As a psychologist and therapist, my job is often emotionally taxing and several years ago I found myself confronting burnout and compassion fatigue. I felt like a zombie; empty and depressed. My body, my heart and my mind seemed sluggish and unresponsive. With the help of some key friends, I began re-evaluating my heart and the way I was living my life. I was reminded that it had been well over a year since I’d last spent a night in the woods. So, I resolved to get outdoors at least one weekend each month. I grabbed a friend, loaded my backpack and headed for the mountains. Two days of hiking found us atop a mountain ridge just South of the Smoky Mountain National Park. An evening thunderstorm interrupted the humid afternoon heat - and our dinner - forcing us to temporarily retreat into the tent. Just before sunset, the sky cleared leaving a mist in the valleys unfolding below. As the sun passed below the horizon, the sky filled with color. I found a place to sit on the edge of the ridge as the shadows defining the ridges below me deepened. Transfixed by the beauty of the scene, I found myself unable to move until the sky eventually turned black and the stars began to show themselves. Like one on the brink of starvation, the experience was nurturing my mind, body and soul. Something inside of me loosed its grip and a longstanding tension of which I had lost awareness began to drain from my body. By the end of our trip, I found that I was not only more relaxed, but that my thinking was sharper and more spontaneous again.
Certainly, the conversations with my friend had played a role in the restoration I was beginning to find, but I am also convinced that the sounds, scents and sights of creation – the realigning of my own body’s rhythms to the rhythms of the natural world – had also played a significant role. When I spend time outdoors, I am often reminded that for all of my knowledge and skill as a psychologist, I have no healing balm that compares with the power of God’s creation. Immersion in His natural world reboots the mind and body, restoring energy, heightening senses and bringing greater clarity of thought. I know this and, yet, prioritizing time outdoors is neither intuitive nor easy. Culture and technology offer a convenience and comfort which too often insulate me from the natural world.
Author and Journalist Richard Louv coined the term “Nature Deficit Disorder” to explain the array of emotional, cognitive and social difficulties that develop when one is over-exposed to electronic devices and under-exposed to the natural world. Although elements of human culture are rich and modern technology offers great conveniences, there is something deep within our psyche that is nurtured when we are exposed to the beauty and expanse of the natural world. When we give ourselves away to a day in the woods, structured schedules are replaced with the rhythms of the natural world. Intentional and mentally demanding efforts to direct our attention toward the tasks and problems of daily life are replaced by the fascination of a natural world that captures the mind’s attention, restoring – rather than depleting – mental energy. Research suggests that children and adults who live in proximity to green space and involve themselves in outdoor activities are more physically and emotionally healthy; they have greater emotional intelligence, higher self-esteem, spend less time with electronic devices, have lower blood pressure and are less likely to be obese.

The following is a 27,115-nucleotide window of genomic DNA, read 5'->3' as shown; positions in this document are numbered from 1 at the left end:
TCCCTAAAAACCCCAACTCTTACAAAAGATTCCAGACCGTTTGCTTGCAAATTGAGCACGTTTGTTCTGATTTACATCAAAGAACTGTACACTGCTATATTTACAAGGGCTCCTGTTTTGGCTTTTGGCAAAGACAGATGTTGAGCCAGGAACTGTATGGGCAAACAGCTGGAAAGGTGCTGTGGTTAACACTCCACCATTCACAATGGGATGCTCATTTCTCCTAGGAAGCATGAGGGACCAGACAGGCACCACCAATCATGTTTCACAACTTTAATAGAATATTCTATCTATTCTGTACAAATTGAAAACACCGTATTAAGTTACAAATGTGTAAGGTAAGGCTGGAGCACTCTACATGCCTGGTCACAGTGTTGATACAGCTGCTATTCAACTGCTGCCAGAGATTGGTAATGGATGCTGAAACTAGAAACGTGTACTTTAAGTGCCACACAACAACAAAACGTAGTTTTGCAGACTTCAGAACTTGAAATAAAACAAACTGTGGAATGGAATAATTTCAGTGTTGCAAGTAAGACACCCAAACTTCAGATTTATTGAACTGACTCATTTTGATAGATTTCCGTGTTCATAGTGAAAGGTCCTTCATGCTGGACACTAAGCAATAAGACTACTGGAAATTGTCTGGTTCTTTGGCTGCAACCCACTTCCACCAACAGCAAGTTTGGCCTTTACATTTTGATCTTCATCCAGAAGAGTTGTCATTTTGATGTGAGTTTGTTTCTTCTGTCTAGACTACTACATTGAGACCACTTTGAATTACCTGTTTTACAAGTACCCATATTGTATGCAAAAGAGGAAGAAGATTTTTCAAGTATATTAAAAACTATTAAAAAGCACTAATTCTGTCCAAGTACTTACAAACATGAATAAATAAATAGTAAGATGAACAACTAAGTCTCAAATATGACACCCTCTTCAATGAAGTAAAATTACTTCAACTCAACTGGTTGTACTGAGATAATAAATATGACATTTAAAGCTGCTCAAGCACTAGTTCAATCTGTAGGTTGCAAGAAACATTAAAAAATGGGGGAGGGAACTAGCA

And you don’t have to move your family to a rural or remote location to gain these benefits. Research suggests that even small doses of “Vitamin N” – 30 – 60 minutes outdoors a day – can foster significant benefits to cognitive, emotional and relational functioning. We’ve now confirmed what artists have long known, being outdoors fosters inspiration and creativity. For years I avoided local parks like the Chattahoochee River Parks and Kennesaw Mountain because I did not consider them to be wild enough. More recently, I have discovered how wrong I was. I’ve made weekly hikes in these smaller, but no less natural, areas a part of my weekly routine and it makes a difference to my mental, physical and spiritual health. Even sitting out on the back deck of my suburban home – where the sound of the birds is diminished by the drone of passing cars, lawnmowers and the HVAC unit – is now a fundamental part of my personal maintenance program. So, get yourself and your children outside; allow His creation opportunity to bring you the healing and nurturance it offers.
The Lord is my shepherd, I lack nothing. He makes me lie down in green pastures, He leads me beside quiet waters, he refreshes my soul – Psalm 23
Posted on Fri, March 25, 2016
by Jeff Pipe filed under